Youth can learn from life and work of Tim Hector, experts say on activist’s 80th birthday

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Today would have been Tim Hector’s 80th birthday
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by Robert A Emmanuel

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Antiguan and Barbudan youth would benefit by learning from past political activists like Leonard ‘Tim’ Hector, local commentators say.

Following the recent headlines related to the Antigua and Barbuda Gospel Music and Media Awards (ABGMA) and an award for social activism given to social media influencer, J’Truth, which bore Hector’s name, Observer media sought out those closest to the late activist and studied his works on this matter.

Today would have been Hector’s 80th birthday, and to mark the occasion, Observer mediaspoke to two political experts about the life of the political firebrand and journalist who died in 2002.

In response to why Tim Hector matters in today’s society both Dr James Knight and Dr Radcliffe Robbins explained that some of the country’s major policy initiatives that benefit youth today could be traced back to Hector’s ideas.

“No political idea, current in Antigua at this point in time, was not promulgated by Leonard Tim Hector,” Dr Robbins said, alluding to two key policies — a school meals and a school uniform programme — both of which were instituted under the United Progressive Party (UPP) administration.

The National School Meals Programme was created by the UPP in 2005 in order to provide students from less fortunate families with meals during the school day.

The National School Uniform Grant programme was also created that year, mainly to supply students with school uniforms for public schools around the island.

Born on November 24 1942, Leonard Hector, called “Tim” by his grandfather, was the founder of the weekly newspaper, the Outlet, where in his column ‘Fan the Flames’ he often argued for the political development of the country and brought transparency to the public on government activity and corruption.

Dr Robbins argued that there needs to be more civil education for youth about the political history of Antigua and Barbuda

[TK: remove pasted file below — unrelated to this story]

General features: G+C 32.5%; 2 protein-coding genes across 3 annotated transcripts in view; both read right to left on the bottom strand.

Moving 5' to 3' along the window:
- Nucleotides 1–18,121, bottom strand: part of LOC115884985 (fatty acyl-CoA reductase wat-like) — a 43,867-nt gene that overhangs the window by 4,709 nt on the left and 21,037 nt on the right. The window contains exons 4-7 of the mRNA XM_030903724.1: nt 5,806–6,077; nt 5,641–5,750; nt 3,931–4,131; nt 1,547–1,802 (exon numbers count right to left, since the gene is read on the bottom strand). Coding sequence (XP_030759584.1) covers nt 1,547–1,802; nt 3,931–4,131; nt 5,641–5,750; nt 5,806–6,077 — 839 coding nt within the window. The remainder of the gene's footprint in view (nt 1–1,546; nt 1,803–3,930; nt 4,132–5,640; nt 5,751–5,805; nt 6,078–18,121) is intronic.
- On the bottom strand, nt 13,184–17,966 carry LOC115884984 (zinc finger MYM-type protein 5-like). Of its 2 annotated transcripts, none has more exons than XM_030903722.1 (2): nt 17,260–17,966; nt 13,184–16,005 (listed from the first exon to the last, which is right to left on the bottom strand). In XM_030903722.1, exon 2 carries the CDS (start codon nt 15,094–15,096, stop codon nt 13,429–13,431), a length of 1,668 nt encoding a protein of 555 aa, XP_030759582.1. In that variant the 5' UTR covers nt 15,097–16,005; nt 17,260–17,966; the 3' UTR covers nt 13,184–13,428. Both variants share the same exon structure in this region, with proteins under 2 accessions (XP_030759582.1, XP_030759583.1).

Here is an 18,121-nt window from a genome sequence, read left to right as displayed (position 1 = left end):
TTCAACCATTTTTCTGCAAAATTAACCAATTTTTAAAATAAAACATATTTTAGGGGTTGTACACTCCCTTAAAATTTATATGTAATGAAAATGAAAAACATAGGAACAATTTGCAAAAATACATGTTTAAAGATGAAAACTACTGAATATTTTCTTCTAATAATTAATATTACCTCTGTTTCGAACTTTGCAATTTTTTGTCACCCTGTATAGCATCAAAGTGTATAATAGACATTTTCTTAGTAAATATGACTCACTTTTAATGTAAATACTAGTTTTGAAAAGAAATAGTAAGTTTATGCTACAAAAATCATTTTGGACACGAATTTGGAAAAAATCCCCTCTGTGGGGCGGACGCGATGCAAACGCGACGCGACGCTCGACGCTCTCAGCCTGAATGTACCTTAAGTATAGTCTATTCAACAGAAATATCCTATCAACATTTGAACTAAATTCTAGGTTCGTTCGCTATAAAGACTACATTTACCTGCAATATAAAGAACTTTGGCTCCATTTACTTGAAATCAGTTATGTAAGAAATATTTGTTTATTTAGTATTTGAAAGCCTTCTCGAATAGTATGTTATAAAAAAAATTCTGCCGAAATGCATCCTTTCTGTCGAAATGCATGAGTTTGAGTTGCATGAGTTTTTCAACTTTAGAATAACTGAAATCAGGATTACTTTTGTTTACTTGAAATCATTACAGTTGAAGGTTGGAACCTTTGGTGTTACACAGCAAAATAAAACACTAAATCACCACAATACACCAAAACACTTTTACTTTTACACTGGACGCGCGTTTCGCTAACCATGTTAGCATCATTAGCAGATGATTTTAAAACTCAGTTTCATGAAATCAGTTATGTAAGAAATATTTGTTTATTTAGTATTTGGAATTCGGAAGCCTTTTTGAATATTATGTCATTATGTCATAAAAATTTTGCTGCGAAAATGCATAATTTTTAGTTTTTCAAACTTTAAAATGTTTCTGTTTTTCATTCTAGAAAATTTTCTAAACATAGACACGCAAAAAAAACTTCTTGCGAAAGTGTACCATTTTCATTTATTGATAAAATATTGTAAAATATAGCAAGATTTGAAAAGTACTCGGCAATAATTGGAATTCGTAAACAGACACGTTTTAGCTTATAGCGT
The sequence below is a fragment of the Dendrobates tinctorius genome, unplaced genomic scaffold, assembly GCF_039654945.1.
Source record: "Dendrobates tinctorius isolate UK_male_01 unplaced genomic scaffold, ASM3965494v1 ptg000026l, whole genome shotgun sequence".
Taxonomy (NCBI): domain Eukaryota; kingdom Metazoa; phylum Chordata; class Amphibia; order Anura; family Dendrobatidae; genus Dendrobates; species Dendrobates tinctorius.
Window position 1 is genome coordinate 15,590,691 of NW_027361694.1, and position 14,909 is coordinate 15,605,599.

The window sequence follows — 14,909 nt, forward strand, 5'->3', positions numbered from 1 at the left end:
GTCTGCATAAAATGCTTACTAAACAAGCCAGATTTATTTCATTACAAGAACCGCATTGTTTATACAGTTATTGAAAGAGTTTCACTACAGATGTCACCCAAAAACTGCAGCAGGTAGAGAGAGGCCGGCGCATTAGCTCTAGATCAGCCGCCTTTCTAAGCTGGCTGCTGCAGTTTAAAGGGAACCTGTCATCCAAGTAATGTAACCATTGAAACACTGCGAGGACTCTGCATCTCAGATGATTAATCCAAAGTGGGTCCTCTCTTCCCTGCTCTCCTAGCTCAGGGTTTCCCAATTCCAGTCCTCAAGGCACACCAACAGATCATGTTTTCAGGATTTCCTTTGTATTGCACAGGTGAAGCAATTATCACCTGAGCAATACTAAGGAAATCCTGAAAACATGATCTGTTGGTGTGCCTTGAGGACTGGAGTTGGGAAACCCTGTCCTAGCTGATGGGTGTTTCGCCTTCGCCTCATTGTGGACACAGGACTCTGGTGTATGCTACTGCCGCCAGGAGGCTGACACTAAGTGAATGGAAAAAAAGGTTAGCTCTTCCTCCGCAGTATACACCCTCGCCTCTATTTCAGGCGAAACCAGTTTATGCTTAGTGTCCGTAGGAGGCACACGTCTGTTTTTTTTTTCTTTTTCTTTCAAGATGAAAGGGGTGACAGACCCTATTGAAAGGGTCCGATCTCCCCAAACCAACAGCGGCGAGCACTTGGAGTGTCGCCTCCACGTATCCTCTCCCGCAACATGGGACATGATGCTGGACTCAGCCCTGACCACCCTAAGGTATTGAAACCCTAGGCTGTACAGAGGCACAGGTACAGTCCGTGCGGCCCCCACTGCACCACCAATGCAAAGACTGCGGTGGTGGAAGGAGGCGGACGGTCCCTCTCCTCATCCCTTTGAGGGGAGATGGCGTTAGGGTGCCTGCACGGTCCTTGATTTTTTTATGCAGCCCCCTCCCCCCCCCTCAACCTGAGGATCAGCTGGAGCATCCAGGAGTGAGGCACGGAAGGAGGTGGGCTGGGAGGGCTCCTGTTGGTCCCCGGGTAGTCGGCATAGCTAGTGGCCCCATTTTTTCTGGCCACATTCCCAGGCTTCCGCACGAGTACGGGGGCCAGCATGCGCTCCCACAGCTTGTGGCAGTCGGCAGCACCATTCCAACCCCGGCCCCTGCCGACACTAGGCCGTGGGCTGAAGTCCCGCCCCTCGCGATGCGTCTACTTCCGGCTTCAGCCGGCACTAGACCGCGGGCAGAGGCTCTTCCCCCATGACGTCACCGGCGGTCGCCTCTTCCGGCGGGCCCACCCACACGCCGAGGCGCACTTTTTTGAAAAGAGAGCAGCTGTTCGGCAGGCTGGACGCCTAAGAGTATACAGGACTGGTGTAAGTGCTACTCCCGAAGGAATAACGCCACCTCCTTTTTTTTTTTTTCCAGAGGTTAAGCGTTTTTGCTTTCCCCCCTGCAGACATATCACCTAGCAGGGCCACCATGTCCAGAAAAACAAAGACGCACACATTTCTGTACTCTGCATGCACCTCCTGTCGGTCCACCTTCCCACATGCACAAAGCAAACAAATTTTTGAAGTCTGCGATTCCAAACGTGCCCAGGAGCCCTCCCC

“As an Antiguan citizen, I learned nothing about Antigua and Barbuda in school; everything that I know about the history of Antigua and Barbuda I have had to learn it on my own.

“This is part of the beauty and wonder of the teaching of Leonard Tim Hector; [he] grounded himself and grounded us in our history, our Africanity and in our Caribbean oneness,” Dr Robbins explained.

He added that, “I believe that if our young people became exposed more to his ideas and teachings, it would chart an easier course into the future where we ought to be.

 “Tim was about educating people to be self-sufficient and to organise themselves to make decisions and have power over their lives in the country.”

Dr Knight noted that some youths have become less interested in educating themselves in this regard and argued that the education system needs serious reform.

The works of Tim Hector which can be found online, according to Dr Robbins, would be a valuable resource for students interested in learning more.

Meanwhile, preparations for next year’s Leonard Tim Hector Memorial Lecture are underway, according to Dr Knight, who said the pandemic along with logistical challenges prevented it being held in recent years.

The Leonard Tim Hector Memorial Lecture is an annual event featuring notable speakers who have previously included Prime Minister of St Vincent and the Grenadines, Dr Ralph Gonsalves, and Vice-Chancellor of the University of the West Indies, Sir Hilary Beckles.

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